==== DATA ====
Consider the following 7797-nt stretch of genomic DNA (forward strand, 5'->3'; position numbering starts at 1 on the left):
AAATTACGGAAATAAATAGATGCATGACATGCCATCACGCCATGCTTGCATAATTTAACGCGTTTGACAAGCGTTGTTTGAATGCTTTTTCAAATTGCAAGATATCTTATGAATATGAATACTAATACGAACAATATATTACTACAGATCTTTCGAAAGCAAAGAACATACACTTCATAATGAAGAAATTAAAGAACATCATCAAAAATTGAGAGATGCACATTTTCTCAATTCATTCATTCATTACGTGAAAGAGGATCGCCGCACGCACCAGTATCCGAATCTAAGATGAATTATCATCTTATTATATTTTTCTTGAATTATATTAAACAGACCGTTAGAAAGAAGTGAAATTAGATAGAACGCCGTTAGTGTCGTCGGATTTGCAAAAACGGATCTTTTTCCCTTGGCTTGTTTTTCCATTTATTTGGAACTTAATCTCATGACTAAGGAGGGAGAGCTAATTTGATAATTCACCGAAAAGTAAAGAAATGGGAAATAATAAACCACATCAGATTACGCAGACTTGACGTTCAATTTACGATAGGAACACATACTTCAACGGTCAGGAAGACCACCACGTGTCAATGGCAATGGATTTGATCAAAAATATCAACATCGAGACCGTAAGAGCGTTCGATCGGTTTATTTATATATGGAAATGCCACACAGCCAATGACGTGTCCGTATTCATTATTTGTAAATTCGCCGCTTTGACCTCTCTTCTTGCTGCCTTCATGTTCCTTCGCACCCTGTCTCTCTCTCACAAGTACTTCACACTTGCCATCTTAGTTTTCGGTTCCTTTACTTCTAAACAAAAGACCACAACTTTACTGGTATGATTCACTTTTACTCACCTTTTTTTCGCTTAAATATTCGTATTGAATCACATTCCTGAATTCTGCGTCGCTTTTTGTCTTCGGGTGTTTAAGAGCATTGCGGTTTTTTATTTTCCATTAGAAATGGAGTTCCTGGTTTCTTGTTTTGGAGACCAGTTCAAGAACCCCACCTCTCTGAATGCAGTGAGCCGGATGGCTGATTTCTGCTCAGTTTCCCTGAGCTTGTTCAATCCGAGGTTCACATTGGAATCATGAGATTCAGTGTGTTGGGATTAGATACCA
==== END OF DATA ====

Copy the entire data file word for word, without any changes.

Consider the following 7797-nt stretch of genomic DNA (forward strand, 5'->3'; position numbering starts at 1 on the left):
AAATTACGGAAATAAATAGATGCATGACATGCCATCACGCCATGCTTGCATAATTTAACGCGTTTGACAAGCGTTGTTTGAATGCTTTTTCAAATTGCAAGATATCTTATGAATATGAATACTAATACGAACAATATATTACTACAGATCTTTCGAAAGCAAAGAACATACACTTCATAATGAAGAAATTAAAGAACATCATCAAAAATTGAGAGATGCACATTTTCTCAATTCATTCATTCATTACGTGAAAGAGGATCGCCGCACGCACCAGTATCCGAATCTAAGATGAATTATCATCTTATTATATTTTTCTTGAATTATATTAAACAGACCGTTAGAAAGAAGTGAAATTAGATAGAACGCCGTTAGTGTCGTCGGATTTGCAAAAACGGATCTTTTTCCCTTGGCTTGTTTTTCCATTTATTTGGAACTTAATCTCATGACTAAGGAGGGAGAGCTAATTTGATAATTCACCGAAAAGTAAAGAAATGGGAAATAATAAACCACATCAGATTACGCAGACTTGACGTTCAATTTACGATAGGAACACATACTTCAACGGTCAGGAAGACCACCACGTGTCAATGGCAATGGATTTGATCAAAAATATCAACATCGAGACCGTAAGAGCGTTCGATCGGTTTATTTATATATGGAAATGCCACACAGCCAATGACGTGTCCGTATTCATTATTTGTAAATTCGCCGCTTTGACCTCTCTTCTTGCTGCCTTCATGTTCCTTCGCACCCTGTCTCTCTCTCACAAGTACTTCACACTTGCCATCTTAGTTTTCGGTTCCTTTACTTCTAAACAAAAGACCACAACTTTACTGGTATGATTCACTTTTACTCACCTTTTTTTCGCTTAAATATTCGTATTGAATCACATTCCTGAATTCTGCGTCGCTTTTTGTCTTCGGGTGTTTAAGAGCATTGCGGTTTTTTATTTTCCATTAGAAATGGAGTTCCTGGTTTCTTGTTTTGGAGACCAGTTCAAGAACCCCACCTCTCTGAATGCAGTGAGCCGGATGGCTGATTTCTGCTCAGTTTCCCTGAGCTTGTTCAATCCGAGGTTCACATTGGAATCATGAGATTCAGTGTGTTGGGATTAGATACCA